This focused style has repercussions for her artists. Along with other dealers many of her artists were solely represented in NZ by the gallery with most of them not showing South of the Bombay Hills. This leaves some big names without NZ representation. Most affected must be Bill Culbert who is representing NZ at Venice this year. Fortunately he does have Roslyn Oxley in Sydney to play pick up and that will matter this year, dealers play a much more important role in the public arena than they are often given credit for. They are the record holders and context setters and, as institutional curators and directors rarely visit artists’ studios, the gatekeepers who help shape our public collections. Sole dealer relationships tends to make their contribution and cooperation all the more critical.
So apart from Culbert who else is up for grabs? There are at least half a dozen younger artist who only have the Sue Crockford Gallery representing them in NZ along with some artists with serious reputations like Peter Robinson (who also shows at McLeavey), Gretchen Albrecht (who now has no dealer representation in NZ), John Reynolds (who will no doubt settle with Starkwhite) and Laurence Aberhart. There’s also a couple of estates. Gordon Walters and Julian Dashper were both key artists and both need commercial fizz to keep their lights from dimming while the public institutions inch toward survey exhibitions (Walters’ last survey was 30 years ago and Dashper has never had one in New Zealand).  The overseas artists probably won’t have Auckland at the top of their wish list but lets hope someone steps up for Culbert. But whichever way you look at it there is a lot to assimilate. The music has stopped, watch those chairs.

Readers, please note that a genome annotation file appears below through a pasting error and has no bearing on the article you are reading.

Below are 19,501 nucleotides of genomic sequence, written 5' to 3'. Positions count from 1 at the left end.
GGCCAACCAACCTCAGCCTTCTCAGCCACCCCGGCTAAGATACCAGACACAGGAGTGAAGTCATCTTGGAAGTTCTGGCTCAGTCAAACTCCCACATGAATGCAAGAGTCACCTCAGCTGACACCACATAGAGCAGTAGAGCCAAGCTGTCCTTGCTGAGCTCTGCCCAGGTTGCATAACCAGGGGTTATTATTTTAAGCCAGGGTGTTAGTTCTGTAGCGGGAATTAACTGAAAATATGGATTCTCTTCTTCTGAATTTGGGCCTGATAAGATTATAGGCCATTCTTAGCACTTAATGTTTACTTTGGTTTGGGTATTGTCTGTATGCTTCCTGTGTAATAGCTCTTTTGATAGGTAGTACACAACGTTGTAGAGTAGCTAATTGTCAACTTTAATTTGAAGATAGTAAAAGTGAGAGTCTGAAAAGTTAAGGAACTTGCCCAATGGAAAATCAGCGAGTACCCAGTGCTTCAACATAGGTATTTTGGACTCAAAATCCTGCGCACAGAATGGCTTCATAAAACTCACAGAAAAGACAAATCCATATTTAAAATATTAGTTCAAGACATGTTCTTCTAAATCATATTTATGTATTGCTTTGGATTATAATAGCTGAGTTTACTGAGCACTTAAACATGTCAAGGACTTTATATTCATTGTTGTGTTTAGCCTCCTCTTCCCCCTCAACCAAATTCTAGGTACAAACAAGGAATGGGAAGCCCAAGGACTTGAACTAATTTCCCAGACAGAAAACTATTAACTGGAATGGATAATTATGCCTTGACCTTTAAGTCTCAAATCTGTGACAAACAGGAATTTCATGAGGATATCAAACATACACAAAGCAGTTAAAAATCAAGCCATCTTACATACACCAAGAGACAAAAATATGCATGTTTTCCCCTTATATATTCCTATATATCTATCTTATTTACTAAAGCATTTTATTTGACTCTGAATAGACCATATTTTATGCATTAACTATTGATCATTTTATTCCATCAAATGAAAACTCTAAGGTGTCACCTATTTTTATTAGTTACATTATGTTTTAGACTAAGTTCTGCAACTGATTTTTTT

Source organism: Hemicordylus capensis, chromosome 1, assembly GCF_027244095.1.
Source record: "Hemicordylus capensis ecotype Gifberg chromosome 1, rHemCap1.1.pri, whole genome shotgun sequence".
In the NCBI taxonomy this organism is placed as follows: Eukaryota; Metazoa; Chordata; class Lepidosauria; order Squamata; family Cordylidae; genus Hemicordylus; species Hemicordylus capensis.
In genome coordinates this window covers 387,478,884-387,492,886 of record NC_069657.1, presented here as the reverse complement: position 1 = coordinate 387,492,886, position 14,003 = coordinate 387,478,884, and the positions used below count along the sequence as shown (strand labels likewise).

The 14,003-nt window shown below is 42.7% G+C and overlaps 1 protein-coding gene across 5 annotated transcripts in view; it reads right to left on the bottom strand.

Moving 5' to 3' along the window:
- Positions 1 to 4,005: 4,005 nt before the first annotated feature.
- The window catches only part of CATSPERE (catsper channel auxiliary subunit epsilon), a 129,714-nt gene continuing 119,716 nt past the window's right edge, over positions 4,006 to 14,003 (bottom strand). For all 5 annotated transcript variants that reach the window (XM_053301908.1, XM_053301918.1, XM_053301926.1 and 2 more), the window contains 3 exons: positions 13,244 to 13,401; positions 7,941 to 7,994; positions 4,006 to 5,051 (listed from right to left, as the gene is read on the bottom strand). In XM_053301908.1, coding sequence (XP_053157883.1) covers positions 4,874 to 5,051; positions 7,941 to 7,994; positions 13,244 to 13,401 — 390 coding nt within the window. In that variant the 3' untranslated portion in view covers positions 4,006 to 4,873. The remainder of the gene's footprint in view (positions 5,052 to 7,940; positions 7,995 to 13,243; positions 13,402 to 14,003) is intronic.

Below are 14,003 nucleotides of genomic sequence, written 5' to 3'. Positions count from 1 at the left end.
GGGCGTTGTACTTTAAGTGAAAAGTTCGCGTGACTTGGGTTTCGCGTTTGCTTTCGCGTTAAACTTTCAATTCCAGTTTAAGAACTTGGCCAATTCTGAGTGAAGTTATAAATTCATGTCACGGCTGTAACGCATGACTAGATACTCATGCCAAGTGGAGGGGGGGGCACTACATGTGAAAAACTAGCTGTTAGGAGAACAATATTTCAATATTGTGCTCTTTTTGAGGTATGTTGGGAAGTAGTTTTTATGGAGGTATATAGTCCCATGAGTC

Saturday, February 23, 2013

Saturday at the movies

It’s Saturday morning so why not settle back and watch this clip from the US TV show Portlandia taking a friendly pot shot at conceptual art.

Friday, February 22, 2013

Talking books

“It's freezing up here. What did you use to keep warm?”
“Indignation, best fuel I know. Never burns out.”
Michelangelo responds in The agony and the ecstasy by Irving Stone

Adze break

While you might have thought Twitter, Facebook, Flickr and the rest would quickly become central to making art, it's taking longer than you might expect. Video followed the same stuttering path until becoming a standard part of the repertoire. The rule seems to be that change takes longer than you expect and when it does come, it happens faster than you could imagine. But it is happening. Take sculptor Joe Sheehan. His work often references analogue communication (Carousel projectors, old TVs, cassette tapes) but he found a recent inspiration for a major work via eBay.

Browsing "remote controls" he found a collection for sale. And we're not talking a couple of old TV channel choosers but 700 remote controls with a photo of a small sample of the Motherload. “They were laid out like artefacts. I still don’t know why I didn’t buy them.” But later Sheehan did snap up a collection of 400 and used their shapes, buttons and markings to carve works in stone that hovered between remote controls and adzes. “The first one I made was pure adze with lots of buttons so the whole project became getting the right side of wrong.” Sheehan titled the first set of these carved ‘artefacts’ The quick and the dead.